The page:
If they think like John Gunsaulis it's a matter of when, not if.
They say a person is the sum of his experiences. Think about the choices you make. You might not recognize it, but every one owes itself to some event in life.
But what about your car? Most owners say their cars are extensions of their personalities but ask someone why they did a particular thing and chances are they'll say that they saw someone else do it. You'll seldom hear that a modification owes its existence to its creator's other interests.
This year a Model A showed up at the Grand National Roadster Show that didn't exactly fit that mold. It was a hot rod, but it bore only two speed parts. It appeared to be made from mass-produced cars, but many parts defied recognition. Those looked too old and sophisticated to be new, much less made by the ordinary-looking guy in the T-shirt next to the car. It had to be coincidence that he built a seat in the image of a piece of iconic early mid-century Modern furniture.
There's nothing coincidental about John Gunsaulis' car. It's like a sailor's tattoos in the sense that it tells his life story. Here's the more detailed account.
John's dad, the late Richard "Speedy" Gunsaulis, started building hot rods during the golden-age of the show car. Cars were a family thing; in magazine photos John's mom, Barbara, factors prominently in the driver seat of Richard's hot rods (polio robbed him of the full use of his legs). John and his sister, Janelle, both got Ford woodies upon their births (they still have them). Frequent visits by the late Ford historian Lorin Sorensen suggest history factored prominently in the Gunsaulis house. Art did too; John studied graphic arts.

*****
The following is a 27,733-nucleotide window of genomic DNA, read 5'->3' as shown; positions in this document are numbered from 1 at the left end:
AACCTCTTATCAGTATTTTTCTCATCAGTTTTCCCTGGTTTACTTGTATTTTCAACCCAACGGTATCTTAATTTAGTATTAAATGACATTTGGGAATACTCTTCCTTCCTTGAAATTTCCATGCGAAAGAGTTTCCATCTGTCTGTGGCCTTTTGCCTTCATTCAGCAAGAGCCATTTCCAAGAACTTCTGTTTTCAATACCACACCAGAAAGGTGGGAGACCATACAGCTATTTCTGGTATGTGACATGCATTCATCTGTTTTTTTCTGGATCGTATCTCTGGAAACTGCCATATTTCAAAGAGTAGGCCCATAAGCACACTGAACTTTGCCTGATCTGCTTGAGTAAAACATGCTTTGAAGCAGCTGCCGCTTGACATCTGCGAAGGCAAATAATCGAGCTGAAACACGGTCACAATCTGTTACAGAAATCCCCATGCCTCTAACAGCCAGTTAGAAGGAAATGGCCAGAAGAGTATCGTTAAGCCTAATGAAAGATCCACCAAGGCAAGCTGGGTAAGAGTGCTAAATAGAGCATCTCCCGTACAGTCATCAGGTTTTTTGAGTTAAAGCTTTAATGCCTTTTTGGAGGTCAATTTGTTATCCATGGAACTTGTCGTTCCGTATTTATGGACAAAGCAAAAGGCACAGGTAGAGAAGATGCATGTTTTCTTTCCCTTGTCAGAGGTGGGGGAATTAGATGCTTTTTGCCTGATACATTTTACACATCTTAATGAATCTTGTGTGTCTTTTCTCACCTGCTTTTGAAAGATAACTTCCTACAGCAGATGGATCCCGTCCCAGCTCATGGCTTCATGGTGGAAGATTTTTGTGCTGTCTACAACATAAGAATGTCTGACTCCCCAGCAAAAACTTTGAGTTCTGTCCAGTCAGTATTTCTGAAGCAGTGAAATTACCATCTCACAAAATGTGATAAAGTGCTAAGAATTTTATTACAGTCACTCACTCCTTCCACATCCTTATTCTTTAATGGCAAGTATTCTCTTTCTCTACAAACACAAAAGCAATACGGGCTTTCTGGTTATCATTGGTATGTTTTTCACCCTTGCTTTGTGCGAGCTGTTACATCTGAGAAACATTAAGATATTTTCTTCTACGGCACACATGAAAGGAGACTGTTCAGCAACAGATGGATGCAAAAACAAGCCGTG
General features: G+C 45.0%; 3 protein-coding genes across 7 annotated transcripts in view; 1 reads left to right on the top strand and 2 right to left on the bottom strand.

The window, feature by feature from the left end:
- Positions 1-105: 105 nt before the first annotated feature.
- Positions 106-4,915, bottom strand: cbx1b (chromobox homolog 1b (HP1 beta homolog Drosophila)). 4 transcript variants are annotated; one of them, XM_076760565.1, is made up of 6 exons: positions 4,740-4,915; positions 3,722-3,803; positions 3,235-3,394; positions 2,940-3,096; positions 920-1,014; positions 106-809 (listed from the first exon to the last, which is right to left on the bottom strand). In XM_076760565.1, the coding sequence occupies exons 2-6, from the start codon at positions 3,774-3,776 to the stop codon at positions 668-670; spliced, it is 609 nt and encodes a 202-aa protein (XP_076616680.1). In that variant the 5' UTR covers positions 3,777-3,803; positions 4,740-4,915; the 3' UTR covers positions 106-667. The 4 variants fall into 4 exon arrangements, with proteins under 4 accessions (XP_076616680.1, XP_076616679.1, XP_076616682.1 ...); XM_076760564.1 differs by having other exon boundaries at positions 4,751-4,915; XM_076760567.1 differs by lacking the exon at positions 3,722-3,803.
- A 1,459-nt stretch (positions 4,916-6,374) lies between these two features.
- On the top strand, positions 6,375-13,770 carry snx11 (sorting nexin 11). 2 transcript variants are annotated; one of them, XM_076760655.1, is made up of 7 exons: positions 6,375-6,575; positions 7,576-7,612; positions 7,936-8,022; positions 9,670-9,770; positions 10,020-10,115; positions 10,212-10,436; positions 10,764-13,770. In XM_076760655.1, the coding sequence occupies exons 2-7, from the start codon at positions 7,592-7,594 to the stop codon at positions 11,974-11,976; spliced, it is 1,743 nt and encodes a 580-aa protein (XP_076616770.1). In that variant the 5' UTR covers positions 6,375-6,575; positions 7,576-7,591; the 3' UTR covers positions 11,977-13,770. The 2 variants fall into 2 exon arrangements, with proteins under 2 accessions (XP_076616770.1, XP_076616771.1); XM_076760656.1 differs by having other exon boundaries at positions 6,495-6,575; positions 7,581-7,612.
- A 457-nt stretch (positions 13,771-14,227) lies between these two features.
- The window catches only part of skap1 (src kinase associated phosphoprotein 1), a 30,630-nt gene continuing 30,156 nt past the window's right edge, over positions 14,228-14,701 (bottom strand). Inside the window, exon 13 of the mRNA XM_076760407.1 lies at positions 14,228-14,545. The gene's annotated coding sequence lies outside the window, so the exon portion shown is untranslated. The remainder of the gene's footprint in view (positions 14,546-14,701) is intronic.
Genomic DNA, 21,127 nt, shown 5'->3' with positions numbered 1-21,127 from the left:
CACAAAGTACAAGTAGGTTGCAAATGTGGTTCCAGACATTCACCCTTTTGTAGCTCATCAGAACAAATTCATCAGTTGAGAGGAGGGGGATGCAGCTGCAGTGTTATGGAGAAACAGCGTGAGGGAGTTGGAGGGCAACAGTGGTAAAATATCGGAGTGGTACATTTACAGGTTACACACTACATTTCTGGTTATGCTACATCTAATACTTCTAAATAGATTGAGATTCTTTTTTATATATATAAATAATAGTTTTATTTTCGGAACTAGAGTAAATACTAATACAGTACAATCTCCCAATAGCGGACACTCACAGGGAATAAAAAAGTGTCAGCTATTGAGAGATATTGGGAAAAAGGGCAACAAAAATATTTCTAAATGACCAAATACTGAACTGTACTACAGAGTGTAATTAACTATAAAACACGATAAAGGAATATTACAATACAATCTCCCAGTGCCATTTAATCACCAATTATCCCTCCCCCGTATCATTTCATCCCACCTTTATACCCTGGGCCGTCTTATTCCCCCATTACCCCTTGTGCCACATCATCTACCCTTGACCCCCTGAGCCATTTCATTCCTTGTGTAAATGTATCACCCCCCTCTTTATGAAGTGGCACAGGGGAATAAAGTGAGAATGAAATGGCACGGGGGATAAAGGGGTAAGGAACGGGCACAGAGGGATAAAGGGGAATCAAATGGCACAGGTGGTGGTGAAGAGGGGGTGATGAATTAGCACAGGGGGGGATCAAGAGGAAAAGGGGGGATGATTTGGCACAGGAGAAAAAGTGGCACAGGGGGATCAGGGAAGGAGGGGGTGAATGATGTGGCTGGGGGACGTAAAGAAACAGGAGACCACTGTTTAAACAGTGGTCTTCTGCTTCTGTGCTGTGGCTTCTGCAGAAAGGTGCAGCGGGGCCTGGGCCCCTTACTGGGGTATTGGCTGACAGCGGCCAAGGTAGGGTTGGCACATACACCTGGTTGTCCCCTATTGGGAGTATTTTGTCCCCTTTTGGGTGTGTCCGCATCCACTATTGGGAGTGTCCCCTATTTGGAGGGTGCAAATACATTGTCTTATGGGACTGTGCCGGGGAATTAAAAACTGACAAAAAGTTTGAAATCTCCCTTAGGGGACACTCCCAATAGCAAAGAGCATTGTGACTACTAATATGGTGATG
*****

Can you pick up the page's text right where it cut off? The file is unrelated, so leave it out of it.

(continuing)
John's broad spectrum of interests would've remained independent had it not been for an unlikely catalyst: his wife, Molly. "We moved to Detroit in 2005 so Molly could do her residency," John begins.
For historians Detroit is sort of like Mecca. "Going to Edsel's house changed everything," John says. His dad wrecked his spirit and the company wrecked his name but Edsel was the cosmopolitan genius behind some of the company's most praised designs, many of which took root in the various speedsters he commissioned to test his ideas.
"I kept thinking about those guys driving those cars," John ponders. "It really helped me focus on building something that looked more like a prototype than a hot rod." As he couldn't work on the roadster pickup he left behind, he did the next best thing: he built it in his head. "A lot of the prototype cars have the names of places," he observes. Ford's Highland Park plant is on Woodward. John and Molly lived on Woodward thus the "Woodward Roadster" was born.
Upon his return John bounced his new vocabulary off an old friend and artist, Jeff Allison. "Jeff would come over and we'd fight and fight and fight about ideas," he says fondly (it's Kabuki theater). "We'd yell and scream at each other … even though we were talking about the same thing."
John began with a hashed 1932 frame. He and Darrell Peterson extended the K-member's flanges to the framerails and installed a Model A front crossmember. They severed the frame where the running board reveal ends and grafted a Model A rear crossmember to the open channel. Fabricated framehorns rise from that crossmember and point rearward. John welded a Model T rear crossmember between them.
A Ford V8-/60 tube axle and Deuce wishbone lead the car. John split the 'bone and lengthened its legs 9 inches. The legs mount to the frame by tie-rod ends but not by the way you'd think.
He cut 1932-34 tie-rod ends across the ball opening and welded the sockets to the wishbones' ends. He trimmed wishbone balls, the threaded end of a Ford tie rod. Those screw into the tie-rod ends on the wishbone legs. Wishbone clamps bolted to each framerail capture each wishbone ball.